All I Ever Did Was Love a Man I met Sabrena* during my internship in internal medicine and many years later I still hear her words echoing in my ears. Sabrena was a patient that had a huge impact on the physician that I am today and the human that I am striving to become. She taught me more than I ever could have learned from a textbook. Sabrena taught me lessons in love, life and in death. I see a frail, ill-appearing face with young, huge brown eyes. She is a single mother of three and only 36 years old but remnants of a strong black mother linger with her. She lies on the hospital bed weakened and confused. She tells me that she's been dizzy and falling a lot lately, unable to keep the room from spinning. She's also been vomiting and can't keep any food in her stomach. Her name is Sabrena* and she has the most beautiful smile. As I begin to ask questions about her medical history she tells me about her children, how important they are to her and how she must take care of them. I attempt to get her back to the point, after all, I have other patients to see and need to complete her evaluation. Sabrena continues to smile and she tells me about her "friend" that sometimes holds her at night. I politely smile but quickly begin asking the "important" questions for I must know about her disease. She has no idea of the names or dosages of her medicines, doesn't know the dates of her previous hospitalizations. She does know that she is HIV positive and that her CD4 count is "real low." She tells me that I must talk to her sister, for * Name changed to protect privacy JOURNAL OF THE NATIONAL MEDICAL ASSOCIATION
she knows everything. She quickly changes the subject and asks me if I were married, did I have kids, did I like being a doctor and tells me that I am her first black female doctor. Her words often slur and her eyes droop but she continues to smile. As I finish my exam and review her old records, I feel her watching my every expression and move. Sabrena looks at me searching my face, wondering if I could just tell her she'll be okay this time. She needs me to tell her that this is not the end-not yet. I ask her about her Code Status-you know-if her heart stopped beating or if she stops breathing if she wants to be resuscitated, did she want us to try to "bring her back?" She looks at me with those big beautiful brown eyes and says-"Doc, I've gotta go home and take care of my kids, do everything possible to keep me alive." I couldn't find the words to tell her that her prognosis was dismal. In my busy rush to complete my day, I was abruptly stopped in my tracks as I attempted to treat her and get her home to her children. My days and the weeks to come took on new meaning. She became the first patient that I saw in the morning and the last patient at night. During my days of overnight call, I would often feed her broth and listen to her talk about her children and her "friend." I called her sister, arranged social work, and wrote orders for her children to visit her. Sabrena's CD4 count was zero and she had fungus growing in her brain. Yes, I ordered all of the medications, 14 in all, knowing that none would save her life, but maybe-just maybe-I could prolong the inevitable. VOL. 94, NO. 11, NOVEMBER 2002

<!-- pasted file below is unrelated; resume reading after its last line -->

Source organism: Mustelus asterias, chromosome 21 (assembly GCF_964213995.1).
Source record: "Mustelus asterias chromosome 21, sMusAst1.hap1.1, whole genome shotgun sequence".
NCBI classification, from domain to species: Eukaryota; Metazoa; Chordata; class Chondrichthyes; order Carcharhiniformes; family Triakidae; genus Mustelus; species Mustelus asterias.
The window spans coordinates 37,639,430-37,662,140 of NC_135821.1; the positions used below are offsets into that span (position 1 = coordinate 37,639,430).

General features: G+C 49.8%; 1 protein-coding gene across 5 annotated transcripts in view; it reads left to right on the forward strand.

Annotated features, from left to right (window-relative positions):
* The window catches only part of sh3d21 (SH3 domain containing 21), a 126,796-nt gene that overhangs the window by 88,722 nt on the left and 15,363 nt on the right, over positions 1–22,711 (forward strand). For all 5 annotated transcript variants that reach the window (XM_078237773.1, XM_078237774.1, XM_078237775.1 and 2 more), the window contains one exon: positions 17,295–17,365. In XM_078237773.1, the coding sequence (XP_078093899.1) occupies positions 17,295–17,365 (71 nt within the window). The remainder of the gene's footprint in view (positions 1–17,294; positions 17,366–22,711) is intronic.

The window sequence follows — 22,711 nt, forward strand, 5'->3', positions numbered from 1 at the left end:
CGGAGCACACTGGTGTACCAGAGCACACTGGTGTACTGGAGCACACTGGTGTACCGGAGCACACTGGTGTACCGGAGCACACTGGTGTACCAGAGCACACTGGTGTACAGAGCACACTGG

ART IN MEDICINE
One night as I was leaving the hospital, I stopped for a brief glance at her chart and went in to say goodnight. Sabrena had no smile, only tears and visible fright. I quietly touched her hand and asked what was bothering her. She turned her head to the wall and continued to cry, often sobbing while quickly trying to wipe her tears. Finally, she turned to me and said, "All I ever did was love a man." Sharon D. Allison-OQtey, MD COSHAR Medical Inc.
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VOL. 94, NO. 11, NOVEMBER 2002